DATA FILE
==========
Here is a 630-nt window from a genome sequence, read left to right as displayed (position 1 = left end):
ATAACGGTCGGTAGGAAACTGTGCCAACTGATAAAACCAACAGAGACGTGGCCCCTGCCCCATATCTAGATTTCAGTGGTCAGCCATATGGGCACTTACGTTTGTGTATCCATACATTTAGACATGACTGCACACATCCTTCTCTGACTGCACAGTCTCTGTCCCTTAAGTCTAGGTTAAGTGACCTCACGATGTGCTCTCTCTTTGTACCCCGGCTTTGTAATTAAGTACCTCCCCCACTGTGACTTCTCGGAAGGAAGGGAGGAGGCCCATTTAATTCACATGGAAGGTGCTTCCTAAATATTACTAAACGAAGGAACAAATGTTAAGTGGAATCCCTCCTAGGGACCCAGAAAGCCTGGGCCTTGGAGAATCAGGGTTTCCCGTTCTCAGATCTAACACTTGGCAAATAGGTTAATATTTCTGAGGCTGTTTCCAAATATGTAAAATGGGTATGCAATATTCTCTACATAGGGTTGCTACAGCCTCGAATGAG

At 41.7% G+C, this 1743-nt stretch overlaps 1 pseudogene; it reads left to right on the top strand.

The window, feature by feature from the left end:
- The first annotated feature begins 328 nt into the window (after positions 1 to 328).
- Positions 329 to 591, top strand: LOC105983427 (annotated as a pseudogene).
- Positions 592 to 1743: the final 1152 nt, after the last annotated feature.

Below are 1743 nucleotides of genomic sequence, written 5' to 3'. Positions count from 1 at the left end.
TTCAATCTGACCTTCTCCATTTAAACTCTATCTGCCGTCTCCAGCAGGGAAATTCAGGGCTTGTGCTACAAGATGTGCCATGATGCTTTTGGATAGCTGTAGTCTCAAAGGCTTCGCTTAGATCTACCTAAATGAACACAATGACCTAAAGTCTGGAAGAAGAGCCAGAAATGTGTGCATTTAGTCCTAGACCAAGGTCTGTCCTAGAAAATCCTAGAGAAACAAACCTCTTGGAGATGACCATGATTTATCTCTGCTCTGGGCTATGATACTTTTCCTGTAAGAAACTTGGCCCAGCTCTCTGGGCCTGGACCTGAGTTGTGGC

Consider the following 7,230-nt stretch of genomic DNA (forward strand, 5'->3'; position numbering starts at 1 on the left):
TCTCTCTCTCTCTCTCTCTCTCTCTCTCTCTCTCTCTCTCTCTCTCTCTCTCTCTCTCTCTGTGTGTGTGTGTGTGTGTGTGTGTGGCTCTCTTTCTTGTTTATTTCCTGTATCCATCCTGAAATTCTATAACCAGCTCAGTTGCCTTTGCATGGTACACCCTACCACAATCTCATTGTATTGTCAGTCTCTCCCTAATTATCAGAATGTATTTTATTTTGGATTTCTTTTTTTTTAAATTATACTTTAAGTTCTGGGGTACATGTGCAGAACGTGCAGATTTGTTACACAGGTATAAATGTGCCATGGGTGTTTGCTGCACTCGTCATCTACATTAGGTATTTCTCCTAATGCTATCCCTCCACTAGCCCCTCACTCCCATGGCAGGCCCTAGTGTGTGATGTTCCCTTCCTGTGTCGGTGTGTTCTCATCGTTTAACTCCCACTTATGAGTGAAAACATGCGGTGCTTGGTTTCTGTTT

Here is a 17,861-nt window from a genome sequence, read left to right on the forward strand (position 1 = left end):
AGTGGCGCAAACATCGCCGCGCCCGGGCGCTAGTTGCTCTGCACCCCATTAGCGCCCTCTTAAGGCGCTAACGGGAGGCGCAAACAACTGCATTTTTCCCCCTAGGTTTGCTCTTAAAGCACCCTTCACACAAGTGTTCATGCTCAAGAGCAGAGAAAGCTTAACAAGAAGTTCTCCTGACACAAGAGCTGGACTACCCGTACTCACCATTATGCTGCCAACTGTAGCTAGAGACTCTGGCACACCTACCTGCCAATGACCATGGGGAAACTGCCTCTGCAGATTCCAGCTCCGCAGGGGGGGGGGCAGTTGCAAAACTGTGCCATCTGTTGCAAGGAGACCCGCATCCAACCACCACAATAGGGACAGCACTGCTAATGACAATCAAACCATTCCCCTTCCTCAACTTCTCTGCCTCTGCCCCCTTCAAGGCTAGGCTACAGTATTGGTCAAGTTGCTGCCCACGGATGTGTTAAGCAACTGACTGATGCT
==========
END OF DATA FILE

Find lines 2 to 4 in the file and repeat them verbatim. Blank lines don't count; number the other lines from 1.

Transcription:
ATAACGGTCGGTAGGAAACTGTGCCAACTGATAAAACCAACAGAGACGTGGCCCCTGCCCCATATCTAGATTTCAGTGGTCAGCCATATGGGCACTTACGTTTGTGTATCCATACATTTAGACATGACTGCACACATCCTTCTCTGACTGCACAGTCTCTGTCCCTTAAGTCTAGGTTAAGTGACCTCACGATGTGCTCTCTCTTTGTACCCCGGCTTTGTAATTAAGTACCTCCCCCACTGTGACTTCTCGGAAGGAAGGGAGGAGGCCCATTTAATTCACATGGAAGGTGCTTCCTAAATATTACTAAACGAAGGAACAAATGTTAAGTGGAATCCCTCCTAGGGACCCAGAAAGCCTGGGCCTTGGAGAATCAGGGTTTCCCGTTCTCAGATCTAACACTTGGCAAATAGGTTAATATTTCTGAGGCTGTTTCCAAATATGTAAAATGGGTATGCAATATTCTCTACATAGGGTTGCTACAGCCTCGAATGAG

At 41.7% G+C, this 1743-nt stretch overlaps 1 pseudogene; it reads left to right on the top strand.

The window, feature by feature from the left end: